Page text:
How To Stop Suffering

I recall a specific instance, not so long ago, where I was feeling in bad humor. Life circumstances were not occurring as I hoped they would — and as I wanted them to — and my mood was rather dark as a result. I happened to be listening to New Age music at the time, and a song that caught my interest began to play.

I checked the name of the song. It was called The End Of Suffering.

I had a significant insight right then, an insight about something I was previously aware of but that had slipped from my present consciousness. It occurred to me later that the song was a bit of a nudge from the Divine realm, something along the lines of ‘Hey, remember this?’

The insight / reminder that I had is about the cause of emotional suffering, and is something that resonated most clearly for me through the teachings of Eckhart Tolle. Here’s the gist of it: emotional suffering is caused by being in resistance to what is.

Any expression of emotional suffering, whether it be in the form of depression or anxiety or anger or despair or grief or whatever else, is at its root resistance to, or outright rejection of, present circumstances. I’ve described in a number of previous posts how negative emotions come about because the voice in our head essentially labels something or other as “bad”.

This labeling is motivated by a rejection of what is. It shouldn’t be this way. And then the nearly inevitable second part of the rejection… It should be this way instead.

The antidote to this, and the end to emotional suffering, is both simple and difficult. It is this: accept what is without resistance. Another way to express this is to say, surrender entirely to what is.

This advice may seem simple enough but it calls for two extraordinary things: first it requires an awareness that mental activity, in the form of resistance to what is, is occurring; second, it requires a willingness to allow what is to be, which is in direct opposite to how people often respond.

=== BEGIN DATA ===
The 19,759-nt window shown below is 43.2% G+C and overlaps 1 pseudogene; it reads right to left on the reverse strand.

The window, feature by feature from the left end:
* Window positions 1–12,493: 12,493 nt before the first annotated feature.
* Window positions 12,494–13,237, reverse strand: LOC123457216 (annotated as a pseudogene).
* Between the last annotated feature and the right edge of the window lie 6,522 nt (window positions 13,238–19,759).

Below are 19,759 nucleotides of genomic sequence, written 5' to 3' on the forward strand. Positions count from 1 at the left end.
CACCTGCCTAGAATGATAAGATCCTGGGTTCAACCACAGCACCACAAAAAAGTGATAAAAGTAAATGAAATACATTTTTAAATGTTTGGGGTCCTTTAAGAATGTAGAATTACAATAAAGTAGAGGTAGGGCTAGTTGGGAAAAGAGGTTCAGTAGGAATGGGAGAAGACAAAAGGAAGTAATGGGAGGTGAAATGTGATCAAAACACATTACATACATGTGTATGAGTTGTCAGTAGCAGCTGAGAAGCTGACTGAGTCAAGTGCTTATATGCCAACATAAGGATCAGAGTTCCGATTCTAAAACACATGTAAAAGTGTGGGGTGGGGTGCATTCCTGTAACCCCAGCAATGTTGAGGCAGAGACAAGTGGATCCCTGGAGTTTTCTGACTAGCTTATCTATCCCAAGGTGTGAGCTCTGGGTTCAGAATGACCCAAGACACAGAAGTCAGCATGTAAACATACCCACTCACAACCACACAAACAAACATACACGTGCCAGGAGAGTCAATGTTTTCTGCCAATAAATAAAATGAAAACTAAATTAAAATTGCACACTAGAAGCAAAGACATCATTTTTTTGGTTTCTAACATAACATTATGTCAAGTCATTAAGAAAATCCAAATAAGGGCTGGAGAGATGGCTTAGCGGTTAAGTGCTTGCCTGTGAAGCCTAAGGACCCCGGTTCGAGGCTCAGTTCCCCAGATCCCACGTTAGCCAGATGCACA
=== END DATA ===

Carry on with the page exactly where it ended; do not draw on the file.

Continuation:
Awareness of ongoing mental activity is a rare occurrence. People are typically immersed in mental activity while also being completely oblivious to this fact. They effectively live their lives in their own head. To break this habit and to watch the thinking, instead of falling into it, usually requires a substantial change. Having said that, it can certainly be done.

Allowing what is to be, even when what is doesn’t please us (this may involve life circumstances or any unhappy emotions that we’re feeling), is also a substantial change process for many people. But I would argue that what is cannot be changed. What is coming may be able to be changed, but what is already is: it’s on the books and part of the official record, so to speak.

What is, by definition, is. It is.

What comes next, now that is potentially flexible and fluid. But where can the energy come from to change what might be changed when we are stuck in resisting what already is?

Here’s an interesting insight that many spiritualists espouse: when we stop our resistance to what is, the what comes next becomes better than the what is entirely on its own. We don’t have to “do” — circumstances just get better. Whether one wants to believe this or not, it is certainly true that ending resistance to what is makes the what is more pleasant.

Try it and see for yourself.